Tuesday 04th of August 2020

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“Seething in Oily Rage”: Greek Myth and the Woman Question in Emily Pfeiffer’s Studies from the Antique

Maria Luigia Di Nisio, Università “Gabriele D’Annunzio” Chieti-Pescara pdf_icon_30x30

 

marialuigia.dinisio(at)unich.it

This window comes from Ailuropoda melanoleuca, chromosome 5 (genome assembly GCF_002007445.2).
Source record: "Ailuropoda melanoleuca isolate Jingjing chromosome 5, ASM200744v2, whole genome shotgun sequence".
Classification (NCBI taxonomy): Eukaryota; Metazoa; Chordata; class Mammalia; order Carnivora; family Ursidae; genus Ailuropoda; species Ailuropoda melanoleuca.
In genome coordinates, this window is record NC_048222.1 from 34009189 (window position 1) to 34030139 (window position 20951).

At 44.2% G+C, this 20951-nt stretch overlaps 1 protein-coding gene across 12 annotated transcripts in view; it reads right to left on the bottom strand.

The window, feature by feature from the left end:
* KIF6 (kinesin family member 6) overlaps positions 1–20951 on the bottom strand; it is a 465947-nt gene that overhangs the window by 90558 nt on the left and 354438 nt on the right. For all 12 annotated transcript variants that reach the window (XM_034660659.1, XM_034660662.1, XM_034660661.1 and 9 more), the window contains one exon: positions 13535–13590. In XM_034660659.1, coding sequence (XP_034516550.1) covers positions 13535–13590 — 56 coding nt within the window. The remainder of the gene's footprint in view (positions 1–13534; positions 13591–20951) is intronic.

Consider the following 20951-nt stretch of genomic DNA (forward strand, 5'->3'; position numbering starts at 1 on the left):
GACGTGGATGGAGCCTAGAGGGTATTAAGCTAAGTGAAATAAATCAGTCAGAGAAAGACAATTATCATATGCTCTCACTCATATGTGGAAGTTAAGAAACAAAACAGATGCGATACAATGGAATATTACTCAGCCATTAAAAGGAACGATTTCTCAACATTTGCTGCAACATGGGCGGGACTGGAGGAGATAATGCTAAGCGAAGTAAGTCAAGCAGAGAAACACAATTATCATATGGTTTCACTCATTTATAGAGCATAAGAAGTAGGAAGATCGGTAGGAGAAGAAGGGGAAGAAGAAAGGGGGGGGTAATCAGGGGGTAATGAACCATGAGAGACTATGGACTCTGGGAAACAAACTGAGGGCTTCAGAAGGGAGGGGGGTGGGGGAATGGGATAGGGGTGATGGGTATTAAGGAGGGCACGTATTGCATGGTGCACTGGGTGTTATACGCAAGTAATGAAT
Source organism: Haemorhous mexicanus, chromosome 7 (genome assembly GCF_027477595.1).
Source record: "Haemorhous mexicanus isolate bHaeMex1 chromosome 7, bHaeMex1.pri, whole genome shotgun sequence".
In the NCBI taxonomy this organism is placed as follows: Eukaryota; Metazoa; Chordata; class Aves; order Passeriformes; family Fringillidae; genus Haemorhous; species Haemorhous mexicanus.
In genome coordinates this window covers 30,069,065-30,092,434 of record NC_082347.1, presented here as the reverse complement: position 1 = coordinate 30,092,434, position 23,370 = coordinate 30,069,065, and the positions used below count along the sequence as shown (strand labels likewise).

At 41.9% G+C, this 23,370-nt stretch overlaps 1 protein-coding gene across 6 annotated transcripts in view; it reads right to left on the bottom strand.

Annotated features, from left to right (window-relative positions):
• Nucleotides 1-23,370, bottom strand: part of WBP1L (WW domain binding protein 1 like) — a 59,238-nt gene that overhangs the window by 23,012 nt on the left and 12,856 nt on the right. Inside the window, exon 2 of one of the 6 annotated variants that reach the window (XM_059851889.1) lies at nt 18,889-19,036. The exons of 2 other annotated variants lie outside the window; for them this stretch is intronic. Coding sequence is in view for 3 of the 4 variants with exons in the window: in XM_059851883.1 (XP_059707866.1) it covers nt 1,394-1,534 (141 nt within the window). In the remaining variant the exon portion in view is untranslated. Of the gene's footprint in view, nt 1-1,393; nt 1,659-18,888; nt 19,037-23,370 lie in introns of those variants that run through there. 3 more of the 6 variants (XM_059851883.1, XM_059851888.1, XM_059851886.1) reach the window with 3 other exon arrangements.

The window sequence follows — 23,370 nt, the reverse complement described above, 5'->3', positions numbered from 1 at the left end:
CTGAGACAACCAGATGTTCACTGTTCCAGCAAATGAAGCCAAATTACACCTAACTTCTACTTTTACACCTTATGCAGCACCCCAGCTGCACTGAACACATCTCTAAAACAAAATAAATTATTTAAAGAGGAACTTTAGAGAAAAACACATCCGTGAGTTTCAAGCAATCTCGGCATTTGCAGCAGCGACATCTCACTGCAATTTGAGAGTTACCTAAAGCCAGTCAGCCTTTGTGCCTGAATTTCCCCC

Abstract: This paper aims at exploring an example of mythical revisionism by the Late-Victorian poet Emily Pfeiffer (1827-1890). Her sonnets Studies from the Antique (1880) deal with two famous heroines of Greek tragedy, Kassandra and Klytemnestra, very popular at the time, to throw into relief fraught issues of gender that were becoming increasingly prominent in the last decades of the nineteenth century. Pfeiffer was not alone in looking back to the past: contemporary women poets such as Amy Levy, Augusta Webster and Mary Elizabeth Coleridge also turned to antiquity to expose Late-Victorian sexual double standards while trying out alternative models of femininity, safely displaced in a remote setting. In so doing, they urged a comprehensive rethinking of womanhood in the light of a heated debate around “true” femininity, as well as suggesting the possibility of rewriting history and myth from a different perspective. The movement into classical tradition was particularly significant for women writers, since Classics was the emblem of male cultural hegemony and the ancient world – Greece in particular – was held as source of artistic, political, and cultural models illuminating the present. At the same time, Greek culture, above all V century BC tragedy, proved particularly interesting for female intellectuals, for it disclosed a fascinating dark side in its representation of extreme passions, violence and revenge. Furthermore, it staged complex strong-willed heroines torn by unfulfilled ambitions and destructive desires like Medea, Circe, Kassandra and Klytemnestra. The heroines dramatized in Pfeiffer’s sonnets both challenge and defer to current sexual stereotypes. If Kassandra is the helpless victim of Apollo, she also willingly yields to the lust of the god and relishes in her power of prophecy. Similarly, if Klytemnestra is indeed an adulterous wife and a murderer, she is an oppressed woman and a desperate mother as well. Theirs is a shared story of male violence and abuse, of transgression and punishment set in a mythical past which also disturbingly draws attention to the Late-Victorian Woman Question.

 

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